My first thought of course is on the riders in the indoor, who were probably not expecting a large brown idiot streak of horse-shaped fury to come charging past the open doors.  Not to worry, they were all smart enough to dismount as soon as they saw this nonsense potential disaster unfolding.

I head out after him, realizing as I go that my special needs special horse is now headed for the driveway, possibly the parking lot, possibly the road.  As my wheels start turning I go from a brisk walk, to a jog, to a sprint.  By the time I find him, I realize I am running faster than I thought possible, and may have stopped breathing a while back.  I stop, panting, on the other end of the farm, where I find him trotting up and down the fence lines between the turnout fields, successfully agitating nearly every horse on the property in the process.  Luckily, he's in an alley way with a gate on both ends.  I shut the gate behind me, a smart move that experience has taught me.  Tucker does not do well when he gets loose.  He tends to panic, assume he is in trouble (I wonder why one would feel guilty after running away from and kicking out at one's human?), and will run blindly away from any and all two legged creatures, oblivious to all other potential danger.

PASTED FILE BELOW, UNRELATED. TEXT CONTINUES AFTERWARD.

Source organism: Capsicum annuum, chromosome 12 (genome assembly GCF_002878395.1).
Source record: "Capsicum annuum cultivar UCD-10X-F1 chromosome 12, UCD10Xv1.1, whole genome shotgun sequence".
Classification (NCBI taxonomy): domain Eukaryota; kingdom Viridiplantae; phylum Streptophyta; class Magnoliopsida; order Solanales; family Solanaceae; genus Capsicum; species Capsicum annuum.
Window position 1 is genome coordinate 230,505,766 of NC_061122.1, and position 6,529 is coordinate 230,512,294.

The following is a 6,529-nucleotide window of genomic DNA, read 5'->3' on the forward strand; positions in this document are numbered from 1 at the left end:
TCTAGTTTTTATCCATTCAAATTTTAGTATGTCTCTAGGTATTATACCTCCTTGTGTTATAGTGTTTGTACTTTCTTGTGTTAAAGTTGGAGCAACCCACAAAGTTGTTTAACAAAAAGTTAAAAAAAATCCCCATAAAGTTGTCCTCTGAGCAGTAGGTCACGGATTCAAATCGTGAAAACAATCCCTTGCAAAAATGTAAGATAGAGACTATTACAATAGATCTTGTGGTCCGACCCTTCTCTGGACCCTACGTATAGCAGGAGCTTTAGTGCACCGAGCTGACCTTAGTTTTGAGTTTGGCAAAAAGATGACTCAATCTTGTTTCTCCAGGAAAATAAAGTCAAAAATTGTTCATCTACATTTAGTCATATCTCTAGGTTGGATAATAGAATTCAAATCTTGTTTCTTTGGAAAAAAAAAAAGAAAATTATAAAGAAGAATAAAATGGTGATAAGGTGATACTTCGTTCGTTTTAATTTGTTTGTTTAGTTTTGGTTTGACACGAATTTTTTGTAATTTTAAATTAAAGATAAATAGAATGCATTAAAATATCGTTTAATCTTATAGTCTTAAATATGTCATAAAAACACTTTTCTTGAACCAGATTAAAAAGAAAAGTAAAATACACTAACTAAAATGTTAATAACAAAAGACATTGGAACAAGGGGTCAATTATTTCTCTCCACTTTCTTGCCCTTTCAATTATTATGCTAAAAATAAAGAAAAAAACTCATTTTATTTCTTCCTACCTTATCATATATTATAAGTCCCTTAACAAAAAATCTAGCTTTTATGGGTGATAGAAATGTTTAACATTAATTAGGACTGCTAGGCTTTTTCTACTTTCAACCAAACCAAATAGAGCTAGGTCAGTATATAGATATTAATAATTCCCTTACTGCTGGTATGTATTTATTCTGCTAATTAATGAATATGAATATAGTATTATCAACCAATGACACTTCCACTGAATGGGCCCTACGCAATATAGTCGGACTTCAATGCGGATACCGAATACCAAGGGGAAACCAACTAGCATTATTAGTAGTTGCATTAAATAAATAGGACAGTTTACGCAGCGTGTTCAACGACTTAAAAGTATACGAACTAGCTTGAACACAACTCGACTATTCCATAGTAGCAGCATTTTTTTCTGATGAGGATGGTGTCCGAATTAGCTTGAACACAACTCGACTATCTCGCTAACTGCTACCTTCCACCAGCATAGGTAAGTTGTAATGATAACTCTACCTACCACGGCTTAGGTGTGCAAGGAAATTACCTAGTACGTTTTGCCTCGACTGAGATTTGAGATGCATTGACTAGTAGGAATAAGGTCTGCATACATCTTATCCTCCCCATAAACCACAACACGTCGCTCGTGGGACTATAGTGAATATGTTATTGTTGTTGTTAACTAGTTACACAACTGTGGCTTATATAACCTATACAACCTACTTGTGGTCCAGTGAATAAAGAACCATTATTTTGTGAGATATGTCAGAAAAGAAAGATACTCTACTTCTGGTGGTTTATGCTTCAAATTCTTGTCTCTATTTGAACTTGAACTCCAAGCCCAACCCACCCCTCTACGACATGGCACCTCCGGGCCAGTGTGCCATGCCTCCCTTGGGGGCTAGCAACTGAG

So after an exasperating few minutes worthy of a three stooges skit, chasing my evil stupid ridiculous free to a good home panicked horse back and forth and up and down this alley, mud splattering everywhere, expletives flying, all much to the amusement of my four legged onlookers, I finally reach out and grab the reins (which, by some miracle, have stayed over his head) as he gallops past, and he spins in a circle around me, nearly dislocating my shoulder in the process.  Did you all read about when Fen got loose, and how he came straight to FarmWife when she appeared?  This was not exactly like that.  One would hope with ears as big as my horse has, that he might have some mulish qualities.  Apparently not on this particular day.